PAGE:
Congratulations to Jeralyn Brodowy, WTI’s Director of Administration and Finance, who was selected by the MSU Norm Asbjornson College of Engineering (NACOE) for the 2019 Professional Employee Award for Excellence. A 20-year veteran of WTI, Jeralyn has been instrumental in the long-term growth of WTI’s research portfolio, facilities, and staff. The award honored her administrative leadership within WTI, her mentorship of staff, and her service to the university at large and to national organizations like the Council of University Transportation Centers. Many WTI staff members attended the Awards Luncheon on April 30 to cheer her on as she received the award from NACOE Dean, Brett Gunnink.
The Deep East Texas Council of Governments (DETCOG) Transportation Voucher Program has been selected for a 2019 Excellence in Regional Transportation Award from the National Association of Development Organizations (NADO). DETCOG and the Area Agency on Aging launched the pilot program in 2018 to provide monthly vouchers to seniors in five counties to pay for rides to medical appointments, shopping trips, and social events.
WTI, in partnership with the National Association of Development Organizations Research Foundation and the USDA, provided technical assistance to help create and launch the program. The project was a team effort by Principal Investigator David Kack, who spearheaded the partnership with NADO; Project Manager Natalie Villwock-Witte, who worked closely with Laura Fay to develop the program framework, conducted outreach to potential program participants, and analyzed the use of the program; and Neil Hetherington, who created numerous original training and promotion materials. “It’s rewarding to develop an effective public transportation program for a rural area where there are so few travel options,” Natalie noted; “it’s even more gratifying when you find out that it’s making a real difference in the lives of residents who may use the program to go buy fresh, healthy food or to connect with friends and family.”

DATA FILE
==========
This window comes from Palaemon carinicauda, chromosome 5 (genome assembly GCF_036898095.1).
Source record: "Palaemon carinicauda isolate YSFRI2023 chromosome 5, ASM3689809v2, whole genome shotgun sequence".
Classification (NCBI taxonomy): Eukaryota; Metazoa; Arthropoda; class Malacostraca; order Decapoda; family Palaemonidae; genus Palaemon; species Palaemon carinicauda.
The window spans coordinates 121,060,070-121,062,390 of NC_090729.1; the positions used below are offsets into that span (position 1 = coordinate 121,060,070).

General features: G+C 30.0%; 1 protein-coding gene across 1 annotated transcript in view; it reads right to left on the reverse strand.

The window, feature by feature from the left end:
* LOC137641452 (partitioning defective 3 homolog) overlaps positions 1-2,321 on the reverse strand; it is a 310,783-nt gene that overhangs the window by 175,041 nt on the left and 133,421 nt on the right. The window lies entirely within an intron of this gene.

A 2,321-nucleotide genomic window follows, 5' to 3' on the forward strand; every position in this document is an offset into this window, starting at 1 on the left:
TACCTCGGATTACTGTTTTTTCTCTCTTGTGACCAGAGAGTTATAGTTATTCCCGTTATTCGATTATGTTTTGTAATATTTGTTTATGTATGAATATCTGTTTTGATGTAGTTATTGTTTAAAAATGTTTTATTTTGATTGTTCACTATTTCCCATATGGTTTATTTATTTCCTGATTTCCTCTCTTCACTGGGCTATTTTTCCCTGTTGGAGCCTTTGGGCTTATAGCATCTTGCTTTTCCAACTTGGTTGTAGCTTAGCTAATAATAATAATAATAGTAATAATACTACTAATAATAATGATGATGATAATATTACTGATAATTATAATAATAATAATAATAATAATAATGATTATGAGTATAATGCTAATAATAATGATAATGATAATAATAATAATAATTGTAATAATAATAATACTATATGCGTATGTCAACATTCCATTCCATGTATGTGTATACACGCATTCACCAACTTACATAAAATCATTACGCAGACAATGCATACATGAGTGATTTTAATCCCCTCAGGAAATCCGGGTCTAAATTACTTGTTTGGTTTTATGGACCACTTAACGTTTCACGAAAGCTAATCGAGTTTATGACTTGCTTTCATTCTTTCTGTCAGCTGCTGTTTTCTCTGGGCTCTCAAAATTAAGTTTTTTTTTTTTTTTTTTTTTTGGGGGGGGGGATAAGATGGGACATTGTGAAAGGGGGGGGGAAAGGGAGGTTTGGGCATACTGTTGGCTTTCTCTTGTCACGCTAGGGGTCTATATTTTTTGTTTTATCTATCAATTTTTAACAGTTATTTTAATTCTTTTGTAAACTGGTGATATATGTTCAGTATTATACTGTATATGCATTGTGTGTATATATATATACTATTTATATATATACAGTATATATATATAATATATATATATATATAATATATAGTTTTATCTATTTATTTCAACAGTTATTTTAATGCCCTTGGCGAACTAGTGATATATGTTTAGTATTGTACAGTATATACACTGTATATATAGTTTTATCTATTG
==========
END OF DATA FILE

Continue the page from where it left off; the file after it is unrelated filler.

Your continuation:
NADO is a Washington, DC-based association that promotes programs and policies to strengthen local governments, communities, and economies through regional cooperation, program delivery, and comprehensive strategies. The Excellence in Regional Transportation Awards showcase organizations for noteworthy projects and practices in rural and small metropolitan transportation planning, program delivery, and special initiatives. Winners will receive their awards at the 2019 National Regional Transportation Conference in June.
Congratulations to two of our hardworking graduate students who have taken important steps over the last few weeks to earn their advanced degrees.
The Center for Health and Safety Culture’s (CHSC) doctorate student, Jubaer Ahmed, presented his Ph.D. comprehensive exam presentation on March 26, entitled, “Emotional Intelligence and Risky Driving Behavior.” His research addresses risky driving behavior among different populations from the perspective of emotional intelligence. Jubaer passed his presentation and will continue with the project in collaboration with his advisor, Nic Ward.
Matt Bell presented and passed his thesis defense for his Masters in Civil Engineering on April 3. His thesis focuses on “An Investigation Modeling the Risk of Wildlife-Vehicle Collisions in the State of Montana.” Matt’s research advisor is WTI’s Yiyi Wang and he also works closely with WTI Road Ecology researchers on projects including an international workshop on new designs for wildlife crossing structures.